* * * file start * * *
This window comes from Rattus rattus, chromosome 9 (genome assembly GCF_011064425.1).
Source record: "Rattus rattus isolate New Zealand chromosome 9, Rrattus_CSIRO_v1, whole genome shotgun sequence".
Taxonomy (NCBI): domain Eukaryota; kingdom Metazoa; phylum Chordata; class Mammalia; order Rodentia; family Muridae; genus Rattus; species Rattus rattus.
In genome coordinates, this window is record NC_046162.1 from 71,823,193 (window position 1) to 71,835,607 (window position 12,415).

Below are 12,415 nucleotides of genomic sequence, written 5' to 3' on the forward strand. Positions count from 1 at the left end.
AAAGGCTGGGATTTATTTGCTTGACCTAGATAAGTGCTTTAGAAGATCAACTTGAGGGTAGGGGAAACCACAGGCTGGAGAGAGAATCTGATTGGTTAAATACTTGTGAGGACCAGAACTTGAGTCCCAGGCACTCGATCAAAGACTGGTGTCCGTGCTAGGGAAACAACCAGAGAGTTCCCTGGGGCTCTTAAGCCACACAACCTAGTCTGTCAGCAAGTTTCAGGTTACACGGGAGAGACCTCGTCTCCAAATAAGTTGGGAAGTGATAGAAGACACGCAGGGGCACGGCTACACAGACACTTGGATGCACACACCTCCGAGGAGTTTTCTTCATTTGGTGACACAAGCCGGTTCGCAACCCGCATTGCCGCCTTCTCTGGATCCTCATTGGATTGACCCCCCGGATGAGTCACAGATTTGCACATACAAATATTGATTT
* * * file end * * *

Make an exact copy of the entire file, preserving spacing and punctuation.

This window comes from Rattus rattus, chromosome 9 (genome assembly GCF_011064425.1).
Source record: "Rattus rattus isolate New Zealand chromosome 9, Rrattus_CSIRO_v1, whole genome shotgun sequence".
Taxonomy (NCBI): domain Eukaryota; kingdom Metazoa; phylum Chordata; class Mammalia; order Rodentia; family Muridae; genus Rattus; species Rattus rattus.
In genome coordinates, this window is record NC_046162.1 from 71,823,193 (window position 1) to 71,835,607 (window position 12,415).

Below are 12,415 nucleotides of genomic sequence, written 5' to 3' on the forward strand. Positions count from 1 at the left end.
AAAGGCTGGGATTTATTTGCTTGACCTAGATAAGTGCTTTAGAAGATCAACTTGAGGGTAGGGGAAACCACAGGCTGGAGAGAGAATCTGATTGGTTAAATACTTGTGAGGACCAGAACTTGAGTCCCAGGCACTCGATCAAAGACTGGTGTCCGTGCTAGGGAAACAACCAGAGAGTTCCCTGGGGCTCTTAAGCCACACAACCTAGTCTGTCAGCAAGTTTCAGGTTACACGGGAGAGACCTCGTCTCCAAATAAGTTGGGAAGTGATAGAAGACACGCAGGGGCACGGCTACACAGACACTTGGATGCACACACCTCCGAGGAGTTTTCTTCATTTGGTGACACAAGCCGGTTCGCAACCCGCATTGCCGCCTTCTCTGGATCCTCATTGGATTGACCCCCCGGATGAGTCACAGATTTGCACATACAAATATTGATTT